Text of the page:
This is for all you equipment geeks who love your 10 fps motordrives!!!
I saw this story on CNN. Aparently some guy was disgusted by the photo quality of regular high-speed cameras, so he set out to do a redesign. What he came up with was a 12000 frames/sec motordrive!! I dont' understand the whole idea, but the gist is it uses a slit-shutter, and the film is moved past it at a constant rate.
At 12000 fps, a 120 frame roll that he uses lasts only 1/30. Still, the stroboscopic results he got of a water balloon popping over a guys head were truly great. I had to remind myself that this wasn't digital, but film. FREAKYYY!!!
My question is how does he know it's actually 12000 fps? Has he ran that many through it? If so Where did he get a roll of film that big? Yeah I know he can take what he did use and calculate what it would have been if he did have a roll that big, but I somehow think something would happen to alter it with a roll that big. It sounds like a gimmick to me.
This really isn't anything new. Back in about the ''50s, a scientist (forget his name) perfected the art and science of high speed photography. You've probably seen pics of his showing bullets passing thru apples, light bulbs, and playing cards. My local library has a book about him. I'll try to find his name.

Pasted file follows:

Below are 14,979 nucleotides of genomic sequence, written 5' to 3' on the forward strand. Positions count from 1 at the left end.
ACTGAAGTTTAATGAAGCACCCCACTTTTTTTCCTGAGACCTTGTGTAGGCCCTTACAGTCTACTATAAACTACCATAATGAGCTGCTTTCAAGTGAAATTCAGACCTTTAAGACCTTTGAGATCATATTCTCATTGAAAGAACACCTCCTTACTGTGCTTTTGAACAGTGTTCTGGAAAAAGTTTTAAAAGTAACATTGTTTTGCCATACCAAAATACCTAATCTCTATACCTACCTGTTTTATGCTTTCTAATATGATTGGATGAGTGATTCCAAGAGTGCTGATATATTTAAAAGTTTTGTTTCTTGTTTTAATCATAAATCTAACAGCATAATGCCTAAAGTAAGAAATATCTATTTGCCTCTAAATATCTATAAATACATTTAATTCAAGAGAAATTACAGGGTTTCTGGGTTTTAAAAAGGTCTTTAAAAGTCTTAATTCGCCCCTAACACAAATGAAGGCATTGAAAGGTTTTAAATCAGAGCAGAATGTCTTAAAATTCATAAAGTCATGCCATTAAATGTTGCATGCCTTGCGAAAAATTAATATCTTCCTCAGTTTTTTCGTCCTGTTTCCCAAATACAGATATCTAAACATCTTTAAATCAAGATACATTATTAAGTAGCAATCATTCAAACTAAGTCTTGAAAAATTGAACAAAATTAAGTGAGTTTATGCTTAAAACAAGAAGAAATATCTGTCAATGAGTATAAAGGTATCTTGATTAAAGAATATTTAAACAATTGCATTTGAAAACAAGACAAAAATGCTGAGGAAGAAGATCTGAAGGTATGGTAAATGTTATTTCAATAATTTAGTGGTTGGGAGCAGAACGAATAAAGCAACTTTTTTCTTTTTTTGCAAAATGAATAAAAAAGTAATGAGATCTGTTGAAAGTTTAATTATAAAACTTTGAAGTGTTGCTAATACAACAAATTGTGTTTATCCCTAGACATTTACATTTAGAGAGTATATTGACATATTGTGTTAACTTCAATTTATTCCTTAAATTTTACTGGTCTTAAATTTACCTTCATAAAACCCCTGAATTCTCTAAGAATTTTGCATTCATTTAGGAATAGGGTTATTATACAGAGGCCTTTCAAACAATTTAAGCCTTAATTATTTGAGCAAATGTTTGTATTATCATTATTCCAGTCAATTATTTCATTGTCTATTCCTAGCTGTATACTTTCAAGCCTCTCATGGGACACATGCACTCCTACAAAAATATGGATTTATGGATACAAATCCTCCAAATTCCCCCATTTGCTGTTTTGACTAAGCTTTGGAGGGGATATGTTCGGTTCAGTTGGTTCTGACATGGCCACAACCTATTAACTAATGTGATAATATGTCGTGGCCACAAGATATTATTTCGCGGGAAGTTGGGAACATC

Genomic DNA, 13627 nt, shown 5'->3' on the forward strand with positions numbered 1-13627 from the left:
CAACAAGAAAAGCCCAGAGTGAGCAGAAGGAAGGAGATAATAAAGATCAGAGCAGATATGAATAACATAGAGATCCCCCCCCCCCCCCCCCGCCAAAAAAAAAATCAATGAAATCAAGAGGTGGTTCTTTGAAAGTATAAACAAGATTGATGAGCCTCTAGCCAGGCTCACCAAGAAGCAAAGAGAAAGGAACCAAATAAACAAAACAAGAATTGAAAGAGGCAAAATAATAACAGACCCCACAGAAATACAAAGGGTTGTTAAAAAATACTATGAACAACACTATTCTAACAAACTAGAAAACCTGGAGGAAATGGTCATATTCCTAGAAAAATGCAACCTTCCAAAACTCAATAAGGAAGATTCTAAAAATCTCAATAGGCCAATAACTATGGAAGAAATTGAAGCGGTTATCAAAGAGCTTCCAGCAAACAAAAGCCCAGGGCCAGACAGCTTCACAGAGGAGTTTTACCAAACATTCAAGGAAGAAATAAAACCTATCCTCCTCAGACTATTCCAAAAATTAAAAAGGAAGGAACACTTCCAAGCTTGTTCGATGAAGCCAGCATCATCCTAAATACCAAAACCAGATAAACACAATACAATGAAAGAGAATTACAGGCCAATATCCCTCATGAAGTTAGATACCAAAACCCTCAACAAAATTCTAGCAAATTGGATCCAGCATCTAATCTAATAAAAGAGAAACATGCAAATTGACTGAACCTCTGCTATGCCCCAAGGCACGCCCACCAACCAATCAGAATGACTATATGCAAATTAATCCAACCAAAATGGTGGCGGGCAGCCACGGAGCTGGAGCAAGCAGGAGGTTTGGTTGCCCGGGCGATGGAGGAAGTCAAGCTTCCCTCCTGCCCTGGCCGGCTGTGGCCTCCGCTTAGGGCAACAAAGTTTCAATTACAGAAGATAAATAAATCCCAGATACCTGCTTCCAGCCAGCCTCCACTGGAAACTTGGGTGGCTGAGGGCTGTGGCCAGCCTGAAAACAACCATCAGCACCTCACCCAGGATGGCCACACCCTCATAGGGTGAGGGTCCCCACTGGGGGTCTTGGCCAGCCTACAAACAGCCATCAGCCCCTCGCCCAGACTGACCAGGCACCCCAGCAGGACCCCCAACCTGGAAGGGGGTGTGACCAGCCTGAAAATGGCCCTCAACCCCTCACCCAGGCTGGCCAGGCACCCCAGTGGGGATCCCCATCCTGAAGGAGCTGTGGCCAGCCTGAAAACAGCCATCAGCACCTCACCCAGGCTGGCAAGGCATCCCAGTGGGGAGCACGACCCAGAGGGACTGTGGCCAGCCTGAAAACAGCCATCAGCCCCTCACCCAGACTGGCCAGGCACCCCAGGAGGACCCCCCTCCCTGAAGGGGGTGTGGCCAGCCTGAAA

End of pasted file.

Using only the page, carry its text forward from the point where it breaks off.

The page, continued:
I also recall seeing a pic made from a camera capable of shutter speeds of one millionth of a second. The pic was of a nuclear blast. There was a tall tower in the desert with the bomb on top of it. In the pic, the fireball of the blast had consumed about the top 1/3 of the tower, but hadn't reached the ground yet. It was pretty amazing.
Have you ever seen a TV commercial where, say, a strawberry (or some other item) falls into a bowl of milk? Or milk is just poured into a glass or bowl in what seems to be super-slow motion, with blobs of liquid surging up and down?
There's a type of high-speed motion picture camera that's been around for quite a while which is used to shoot those images. I saw a piece on TV about it some time ago. Two things that are worth noting: The camera only holds about enough film for a normal-speed run of just about 5-10 seconds. (Time such a scene next time you see one.) Secondly, the film runs through the camera so fast that it almost explodes when it reaches the end.
I wish I could remember even the channel I saw that bit on, but it was an evening when I was surfing, not paying much attention...